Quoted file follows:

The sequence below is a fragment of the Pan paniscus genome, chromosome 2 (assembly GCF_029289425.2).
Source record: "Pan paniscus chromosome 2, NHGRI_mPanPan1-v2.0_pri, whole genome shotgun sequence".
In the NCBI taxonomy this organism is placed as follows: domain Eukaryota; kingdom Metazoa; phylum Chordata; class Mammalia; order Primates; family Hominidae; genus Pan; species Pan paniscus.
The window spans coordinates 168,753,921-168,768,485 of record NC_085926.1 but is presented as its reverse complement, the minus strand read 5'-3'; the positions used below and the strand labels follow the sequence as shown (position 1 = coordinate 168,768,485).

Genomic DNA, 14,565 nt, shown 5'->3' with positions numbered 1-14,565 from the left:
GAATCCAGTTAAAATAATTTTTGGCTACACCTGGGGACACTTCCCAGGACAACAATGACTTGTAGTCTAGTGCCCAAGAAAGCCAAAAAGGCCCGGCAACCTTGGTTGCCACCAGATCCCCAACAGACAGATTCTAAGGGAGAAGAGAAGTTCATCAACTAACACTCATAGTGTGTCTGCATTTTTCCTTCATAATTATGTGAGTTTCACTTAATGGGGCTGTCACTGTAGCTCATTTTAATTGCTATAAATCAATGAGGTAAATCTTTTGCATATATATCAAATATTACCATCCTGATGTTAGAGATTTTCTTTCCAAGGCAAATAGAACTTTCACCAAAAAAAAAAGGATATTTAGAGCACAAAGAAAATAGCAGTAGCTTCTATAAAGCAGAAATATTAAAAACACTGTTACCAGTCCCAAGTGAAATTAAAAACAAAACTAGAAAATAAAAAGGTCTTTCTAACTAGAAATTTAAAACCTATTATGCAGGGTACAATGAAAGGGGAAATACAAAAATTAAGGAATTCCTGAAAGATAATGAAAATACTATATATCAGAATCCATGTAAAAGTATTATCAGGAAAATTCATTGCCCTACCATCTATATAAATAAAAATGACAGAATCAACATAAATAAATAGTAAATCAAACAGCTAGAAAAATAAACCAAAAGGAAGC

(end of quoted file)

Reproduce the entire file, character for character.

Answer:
The sequence below is a fragment of the Pan paniscus genome, chromosome 2 (assembly GCF_029289425.2).
Source record: "Pan paniscus chromosome 2, NHGRI_mPanPan1-v2.0_pri, whole genome shotgun sequence".
In the NCBI taxonomy this organism is placed as follows: domain Eukaryota; kingdom Metazoa; phylum Chordata; class Mammalia; order Primates; family Hominidae; genus Pan; species Pan paniscus.
The window spans coordinates 168,753,921-168,768,485 of record NC_085926.1 but is presented as its reverse complement, the minus strand read 5'-3'; the positions used below and the strand labels follow the sequence as shown (position 1 = coordinate 168,768,485).

Genomic DNA, 14,565 nt, shown 5'->3' with positions numbered 1-14,565 from the left:
GAATCCAGTTAAAATAATTTTTGGCTACACCTGGGGACACTTCCCAGGACAACAATGACTTGTAGTCTAGTGCCCAAGAAAGCCAAAAAGGCCCGGCAACCTTGGTTGCCACCAGATCCCCAACAGACAGATTCTAAGGGAGAAGAGAAGTTCATCAACTAACACTCATAGTGTGTCTGCATTTTTCCTTCATAATTATGTGAGTTTCACTTAATGGGGCTGTCACTGTAGCTCATTTTAATTGCTATAAATCAATGAGGTAAATCTTTTGCATATATATCAAATATTACCATCCTGATGTTAGAGATTTTCTTTCCAAGGCAAATAGAACTTTCACCAAAAAAAAAAGGATATTTAGAGCACAAAGAAAATAGCAGTAGCTTCTATAAAGCAGAAATATTAAAAACACTGTTACCAGTCCCAAGTGAAATTAAAAACAAAACTAGAAAATAAAAAGGTCTTTCTAACTAGAAATTTAAAACCTATTATGCAGGGTACAATGAAAGGGGAAATACAAAAATTAAGGAATTCCTGAAAGATAATGAAAATACTATATATCAGAATCCATGTAAAAGTATTATCAGGAAAATTCATTGCCCTACCATCTATATAAATAAAAATGACAGAATCAACATAAATAAATAGTAAATCAAACAGCTAGAAAAATAAACCAAAAGGAAGC